Portulaca plants are part of the Portulacaceae genus, with just under a hundred species identified. The most common type of portulaca plant is the Portulaca grandiflora. Also known as the “moss rose,” the portulaca plant is a good choice for bedding plants, and most nurseries across the United States will carry them in stock during the springtime.
The portulaca plant is a very hardy species, and they’ll look as good in the fall as they do in the spring. This plant produces succulent foliage, displaying the drought-tolerance of the portulaca. They make ideal plants for flowerbeds in drier regions of the United States, such as Southern California.
Most varieties tend to have double-flowers that give them the appearance of small roses, thus earning them the moniker of the moss rose. The flowers come in an array of spectacular colors, including hot pink, orange, yellow, and red. Some varieties also come in a cream-white or variegated color arrangement.
The plants tend to grow up to 8-inches tall, and they may spread as wide as 2-feet in diameter when mature. The spreading nature of the plant makes them a great choice for ground cover in flowerbeds.
The portulaca plant does well in flowerbeds or containers, and they like growing in hanging baskets on the patio as well. These plants don’t have any concerns with winds or high temperatures, and they do well in rockeries that receive less water. Plant them next to cacti to bring some color into the garden during the summertime.
What are the Light Requirements for Portulaca Plants?
- 1 What are the Light Requirements for Portulaca Plants?
- 2 What are the Soil Requirements for Portulaca Plants?
- 3 How Do I Water Portulaca Plants?
- 4 What are the Humidity and Temperature Requirements for Portulaca Plants?
- 5 How Do I Fertilize Portulaca Plants?
- 6 How Do I Prune Portulaca Plants?
- 7 Can I Grow Portulaca Plants from Seeds?
- 8 What are the Pests and Diseases Affecting Portulaca Plants?
- 9 What are the Common Varieties Portulaca Plants?
- When planting your portulacas, we suggest you select a flowerbed that receives full sunlight throughout the day.
- The more sun these plants get, the harder they flower. If you plant in a shady flowerbed, your portulacas won’t put the flowers on display. Instead, they pout and close the flowerheads.
- Portulaca plants are so picky about the sun that they often refuse to open on cloudy or overcast days.
- The plants require a minimum of 6 to 8-hours of sun each day,
What are the Soil Requirements for Portulaca Plants?
- Plant your portulacas in a flowerbed that has a loose, loamy, and airy soil that offers excellent drainage. The plants prefer sandy and rocky soils over clay types, and it’s better to plant in pots if your flowerbeds don’t provide these growing conditions.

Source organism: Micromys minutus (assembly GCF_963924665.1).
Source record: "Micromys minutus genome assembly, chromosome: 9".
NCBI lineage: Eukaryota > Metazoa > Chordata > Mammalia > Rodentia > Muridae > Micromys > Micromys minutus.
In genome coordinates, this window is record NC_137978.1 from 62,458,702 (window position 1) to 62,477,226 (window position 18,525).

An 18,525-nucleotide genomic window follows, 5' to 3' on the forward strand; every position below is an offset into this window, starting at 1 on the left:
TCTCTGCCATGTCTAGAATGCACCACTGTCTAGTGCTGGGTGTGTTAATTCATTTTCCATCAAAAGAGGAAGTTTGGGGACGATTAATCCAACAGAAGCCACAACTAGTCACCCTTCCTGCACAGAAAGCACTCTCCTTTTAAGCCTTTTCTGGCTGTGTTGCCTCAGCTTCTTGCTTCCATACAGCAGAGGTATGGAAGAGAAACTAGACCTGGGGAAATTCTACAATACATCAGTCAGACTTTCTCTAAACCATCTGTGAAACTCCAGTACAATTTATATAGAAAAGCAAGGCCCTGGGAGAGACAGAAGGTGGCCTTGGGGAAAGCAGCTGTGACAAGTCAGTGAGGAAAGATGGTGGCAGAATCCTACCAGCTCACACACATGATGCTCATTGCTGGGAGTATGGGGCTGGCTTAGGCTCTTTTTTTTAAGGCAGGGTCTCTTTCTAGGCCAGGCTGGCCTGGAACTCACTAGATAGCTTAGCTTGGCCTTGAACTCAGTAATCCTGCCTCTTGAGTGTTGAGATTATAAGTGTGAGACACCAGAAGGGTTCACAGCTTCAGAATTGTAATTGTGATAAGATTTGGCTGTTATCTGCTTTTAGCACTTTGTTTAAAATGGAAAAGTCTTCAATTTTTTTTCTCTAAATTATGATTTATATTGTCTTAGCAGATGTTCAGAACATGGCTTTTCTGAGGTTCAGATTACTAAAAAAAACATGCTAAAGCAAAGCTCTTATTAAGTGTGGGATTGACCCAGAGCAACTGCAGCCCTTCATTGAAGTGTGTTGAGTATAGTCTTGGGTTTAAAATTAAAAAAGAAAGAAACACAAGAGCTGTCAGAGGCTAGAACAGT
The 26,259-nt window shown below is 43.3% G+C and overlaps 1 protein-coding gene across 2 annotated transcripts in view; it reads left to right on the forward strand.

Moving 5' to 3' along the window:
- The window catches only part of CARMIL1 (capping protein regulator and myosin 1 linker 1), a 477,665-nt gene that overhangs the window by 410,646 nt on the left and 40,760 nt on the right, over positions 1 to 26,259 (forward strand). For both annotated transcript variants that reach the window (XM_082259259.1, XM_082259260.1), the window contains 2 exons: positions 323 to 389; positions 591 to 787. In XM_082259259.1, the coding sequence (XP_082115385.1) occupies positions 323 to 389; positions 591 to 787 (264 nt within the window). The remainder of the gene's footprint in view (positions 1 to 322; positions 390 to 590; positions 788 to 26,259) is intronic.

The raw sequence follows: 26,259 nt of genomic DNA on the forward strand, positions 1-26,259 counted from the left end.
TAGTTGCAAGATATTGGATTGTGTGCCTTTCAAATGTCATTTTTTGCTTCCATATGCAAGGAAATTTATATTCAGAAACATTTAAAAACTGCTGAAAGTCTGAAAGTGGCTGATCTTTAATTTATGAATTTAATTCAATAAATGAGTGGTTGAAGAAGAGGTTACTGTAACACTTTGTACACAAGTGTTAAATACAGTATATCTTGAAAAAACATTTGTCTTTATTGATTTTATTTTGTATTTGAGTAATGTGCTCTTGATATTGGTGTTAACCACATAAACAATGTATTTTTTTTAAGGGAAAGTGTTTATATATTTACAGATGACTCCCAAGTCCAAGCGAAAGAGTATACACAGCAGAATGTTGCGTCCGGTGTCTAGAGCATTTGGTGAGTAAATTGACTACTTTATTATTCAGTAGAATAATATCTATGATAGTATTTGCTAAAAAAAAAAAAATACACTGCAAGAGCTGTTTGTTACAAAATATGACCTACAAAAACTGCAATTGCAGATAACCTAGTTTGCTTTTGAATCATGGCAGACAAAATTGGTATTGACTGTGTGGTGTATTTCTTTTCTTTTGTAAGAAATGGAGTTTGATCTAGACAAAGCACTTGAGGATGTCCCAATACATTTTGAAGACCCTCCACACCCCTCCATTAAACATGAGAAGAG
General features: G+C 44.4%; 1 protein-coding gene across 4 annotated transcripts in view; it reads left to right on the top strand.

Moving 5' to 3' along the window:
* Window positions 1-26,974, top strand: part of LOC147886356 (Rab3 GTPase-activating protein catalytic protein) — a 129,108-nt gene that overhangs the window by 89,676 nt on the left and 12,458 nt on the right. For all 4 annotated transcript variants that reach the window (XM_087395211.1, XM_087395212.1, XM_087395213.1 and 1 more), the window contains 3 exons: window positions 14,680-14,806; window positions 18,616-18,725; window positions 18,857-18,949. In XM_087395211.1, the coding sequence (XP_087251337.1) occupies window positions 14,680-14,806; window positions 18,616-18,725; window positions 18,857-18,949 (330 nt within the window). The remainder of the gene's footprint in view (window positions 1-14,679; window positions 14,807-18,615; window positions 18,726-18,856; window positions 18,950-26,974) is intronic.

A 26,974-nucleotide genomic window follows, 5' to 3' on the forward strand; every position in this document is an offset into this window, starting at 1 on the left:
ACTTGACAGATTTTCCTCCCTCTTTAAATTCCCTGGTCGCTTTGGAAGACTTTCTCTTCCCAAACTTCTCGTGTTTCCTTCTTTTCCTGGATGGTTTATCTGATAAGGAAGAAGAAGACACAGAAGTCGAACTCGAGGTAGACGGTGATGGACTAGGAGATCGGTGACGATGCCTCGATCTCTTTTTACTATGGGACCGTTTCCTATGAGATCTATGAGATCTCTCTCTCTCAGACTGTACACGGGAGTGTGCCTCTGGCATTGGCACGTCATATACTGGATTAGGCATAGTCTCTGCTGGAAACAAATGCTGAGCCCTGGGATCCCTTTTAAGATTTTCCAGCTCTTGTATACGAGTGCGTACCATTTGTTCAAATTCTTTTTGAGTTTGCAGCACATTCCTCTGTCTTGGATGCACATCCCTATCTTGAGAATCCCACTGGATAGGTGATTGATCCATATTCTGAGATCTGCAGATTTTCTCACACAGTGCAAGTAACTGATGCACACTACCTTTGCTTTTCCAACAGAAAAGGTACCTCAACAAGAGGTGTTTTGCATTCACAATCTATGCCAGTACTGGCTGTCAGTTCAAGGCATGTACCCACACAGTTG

- When planting in pots, we recommend you use a good-quality potting mix. You can make amendments to the soil with peat moss and perlite to improve the drainage—Line the bottom of the pot with a layer of small stones, and a drainage gauze. Always ensure you’re using a container with adequate drainage holes.
- Air pots are also an attractive option for potting in outdoor areas. These pots have materials siding that increases airflow to the roots of the portulaca. More airflow means that the soil drains better, and the roots get to breathe.
- Overwatering your plants will waterlog the soil, resulting in the onset of root rot. It’s for this reason that planting in a well-draining soil is vital to the health of your portulaca.
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How Do I Water Portulaca Plants?
As mentioned, overwatering your portulacas is not a good idea. However, your flowers still need plenty of water to grow up strong and healthy. Watering is essential to help the plants establish a root system. The healthier the plant’s roots, the more it will blossom in the summertime.
Portulacas are reasonably drought-resistant, but its best to keep them in moist soil if you want them to flower properly.
A drip irrigation system is ideal for these plants, providing them with all the water they need to thrive in the garden.
What are the Humidity and Temperature Requirements for Portulaca Plants?
Portulaca plants are native to the highlands of Uruguay, Brazil, and Argentina. The moss rose is no stranger to hot and dry conditions, and it can tolerate the cold as well. The plant’s nature to spread makes it a popular choice for xeriscaping.
You don’t have to worry about humidity, and if you go away on a family vacation, the plants won’t die if they don’t receive water.
If you live in a region of the United States that receives rainfall throughout the season, you might not need to water these plants at all. The low-maintenance requirements of the portulaca make it a favorite choice for corporate landscaping projects.
How Do I Fertilize Portulaca Plants?
Plant your portulacas in a good-quality soil mix. Following this rule ensures that your plants have all the nutrients they need to grow. A good soil mix means that you won’t need much fertilizer during the growing season.